The President has to acknowledge that the opposition is ready to send the country into default -- and make it clear he's not interested in doing so.
The last two weeks have been beyond depressing if you believe the debt issue and impending default are actually serious or if you think governance is, or at least ought to be, about solving problems. And if you like and basically agree with the policies of President Obama, it has been hard to see how he emerges from this mess a winner.
On the other hand, if you see this as a theme park or as a political opening for the emergence of the radical center, then you see it all as sort of fun.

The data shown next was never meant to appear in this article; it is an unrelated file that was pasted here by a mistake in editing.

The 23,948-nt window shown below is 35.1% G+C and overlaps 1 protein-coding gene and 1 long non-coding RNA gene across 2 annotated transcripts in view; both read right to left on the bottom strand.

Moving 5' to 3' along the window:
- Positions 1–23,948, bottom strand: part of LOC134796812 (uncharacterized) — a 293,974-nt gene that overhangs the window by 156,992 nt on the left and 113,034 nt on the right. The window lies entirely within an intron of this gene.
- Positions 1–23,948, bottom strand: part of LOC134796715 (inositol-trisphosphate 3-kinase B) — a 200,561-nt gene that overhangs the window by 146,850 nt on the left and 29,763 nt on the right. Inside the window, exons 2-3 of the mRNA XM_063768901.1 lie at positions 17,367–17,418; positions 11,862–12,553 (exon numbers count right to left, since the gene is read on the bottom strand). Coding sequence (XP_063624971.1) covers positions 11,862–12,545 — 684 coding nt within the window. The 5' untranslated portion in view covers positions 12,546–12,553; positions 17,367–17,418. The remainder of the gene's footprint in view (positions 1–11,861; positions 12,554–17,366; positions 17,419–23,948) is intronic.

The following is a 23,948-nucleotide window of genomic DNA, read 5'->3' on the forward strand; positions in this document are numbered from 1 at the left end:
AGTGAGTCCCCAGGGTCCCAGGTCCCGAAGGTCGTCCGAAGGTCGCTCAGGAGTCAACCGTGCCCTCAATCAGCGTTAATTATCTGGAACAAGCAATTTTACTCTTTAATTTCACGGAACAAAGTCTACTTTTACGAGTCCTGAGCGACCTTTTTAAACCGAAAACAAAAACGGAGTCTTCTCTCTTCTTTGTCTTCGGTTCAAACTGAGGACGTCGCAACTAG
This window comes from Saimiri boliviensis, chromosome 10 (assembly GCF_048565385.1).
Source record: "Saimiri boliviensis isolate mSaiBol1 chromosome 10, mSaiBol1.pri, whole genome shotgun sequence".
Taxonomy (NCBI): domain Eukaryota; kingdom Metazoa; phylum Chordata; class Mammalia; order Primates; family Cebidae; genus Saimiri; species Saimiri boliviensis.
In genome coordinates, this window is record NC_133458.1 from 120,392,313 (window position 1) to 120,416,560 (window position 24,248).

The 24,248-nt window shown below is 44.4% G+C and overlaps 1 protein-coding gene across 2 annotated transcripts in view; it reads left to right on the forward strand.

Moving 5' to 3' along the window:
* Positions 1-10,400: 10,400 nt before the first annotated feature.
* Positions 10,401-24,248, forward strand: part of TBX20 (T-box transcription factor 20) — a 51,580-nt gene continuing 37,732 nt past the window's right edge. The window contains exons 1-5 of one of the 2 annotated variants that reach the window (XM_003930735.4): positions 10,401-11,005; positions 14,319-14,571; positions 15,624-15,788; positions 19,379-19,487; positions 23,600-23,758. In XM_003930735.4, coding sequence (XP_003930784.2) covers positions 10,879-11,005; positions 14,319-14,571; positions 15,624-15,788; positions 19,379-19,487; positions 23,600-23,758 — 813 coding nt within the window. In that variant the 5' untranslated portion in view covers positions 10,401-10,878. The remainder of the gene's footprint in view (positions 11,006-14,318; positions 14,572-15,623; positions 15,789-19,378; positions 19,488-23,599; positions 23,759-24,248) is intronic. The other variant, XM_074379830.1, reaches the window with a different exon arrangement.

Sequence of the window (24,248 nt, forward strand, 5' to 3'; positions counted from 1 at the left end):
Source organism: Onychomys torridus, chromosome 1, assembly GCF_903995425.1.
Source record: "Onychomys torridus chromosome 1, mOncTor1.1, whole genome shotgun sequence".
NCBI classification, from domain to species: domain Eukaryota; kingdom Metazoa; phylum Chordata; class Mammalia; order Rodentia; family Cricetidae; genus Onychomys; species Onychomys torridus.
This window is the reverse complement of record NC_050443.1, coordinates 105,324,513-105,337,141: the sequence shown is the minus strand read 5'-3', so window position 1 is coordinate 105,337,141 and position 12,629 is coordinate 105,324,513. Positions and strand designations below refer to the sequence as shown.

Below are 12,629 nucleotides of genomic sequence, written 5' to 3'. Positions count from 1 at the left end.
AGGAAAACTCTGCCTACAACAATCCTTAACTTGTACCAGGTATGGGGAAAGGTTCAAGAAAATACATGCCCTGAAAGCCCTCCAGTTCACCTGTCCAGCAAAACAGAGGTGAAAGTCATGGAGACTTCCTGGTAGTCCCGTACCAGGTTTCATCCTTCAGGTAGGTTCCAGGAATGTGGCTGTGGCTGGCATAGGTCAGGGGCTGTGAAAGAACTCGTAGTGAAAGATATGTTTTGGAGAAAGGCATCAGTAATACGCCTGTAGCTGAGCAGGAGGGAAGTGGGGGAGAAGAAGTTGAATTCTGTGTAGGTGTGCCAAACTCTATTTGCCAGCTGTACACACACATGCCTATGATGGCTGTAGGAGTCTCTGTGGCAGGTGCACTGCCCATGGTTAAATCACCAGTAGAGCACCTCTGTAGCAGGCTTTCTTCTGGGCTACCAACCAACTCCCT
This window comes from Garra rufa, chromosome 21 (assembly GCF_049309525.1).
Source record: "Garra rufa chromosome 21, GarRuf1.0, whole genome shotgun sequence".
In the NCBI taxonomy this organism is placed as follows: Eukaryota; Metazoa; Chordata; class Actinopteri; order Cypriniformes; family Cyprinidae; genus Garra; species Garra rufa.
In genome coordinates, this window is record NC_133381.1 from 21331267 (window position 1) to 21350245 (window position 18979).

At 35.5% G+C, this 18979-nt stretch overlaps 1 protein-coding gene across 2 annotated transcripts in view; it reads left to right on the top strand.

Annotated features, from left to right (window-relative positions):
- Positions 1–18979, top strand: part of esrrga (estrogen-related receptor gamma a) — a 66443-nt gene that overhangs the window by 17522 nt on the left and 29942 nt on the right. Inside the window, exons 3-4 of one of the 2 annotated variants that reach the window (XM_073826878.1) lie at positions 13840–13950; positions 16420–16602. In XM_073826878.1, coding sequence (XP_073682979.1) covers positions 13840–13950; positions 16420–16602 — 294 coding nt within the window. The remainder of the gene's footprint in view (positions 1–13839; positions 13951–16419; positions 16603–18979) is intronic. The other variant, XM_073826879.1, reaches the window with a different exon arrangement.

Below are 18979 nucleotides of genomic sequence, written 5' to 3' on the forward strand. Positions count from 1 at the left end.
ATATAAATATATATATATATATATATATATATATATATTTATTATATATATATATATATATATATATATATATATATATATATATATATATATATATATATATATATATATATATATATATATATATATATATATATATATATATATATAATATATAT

To review the bidding, all of the current set of negotiations seem to have gone nowhere -- unless both sides are cleverly hiding a grand bargain. The Senate Gang of Six is on sabbatical. The Biden negotiations are paused. The nation's economists have just sent two contradictory letters to the Hill. The far right, i.e. the Republican House of Representatives, has convinced itself that default is actually not a big deal. The far left is in the process of convincing itself that the President can simply ignore the debt ceiling and rely on a new interpretation of Section 4 of the 14th Amendment. This seems to be what passes for useful strategy today: ignore the problem and create another problem, in this case impeachment. What passes for a middle is reduced to arguing that the Secretary of the Treasury can manage his way around default by paying bills selectively. (A Treasury Secretary who, by the way, has all but shouted that he is departing, thus rendering himself a short-timer with no negotiating clout. Why doesn't President Obama tell Tim Geithner that he can't leave? Other presidents have.) We are running a $1.5 trillion deficit -- $125 billion a month. The U.S. Treasury receives about 80 million bills a year, 7 million a month. So each month the Treasury is supposed to sort through 7 million bills and find $125 billion it can avoid paying, while paying all interest and finding a way to roll over maturing debt? This is utter nonsense.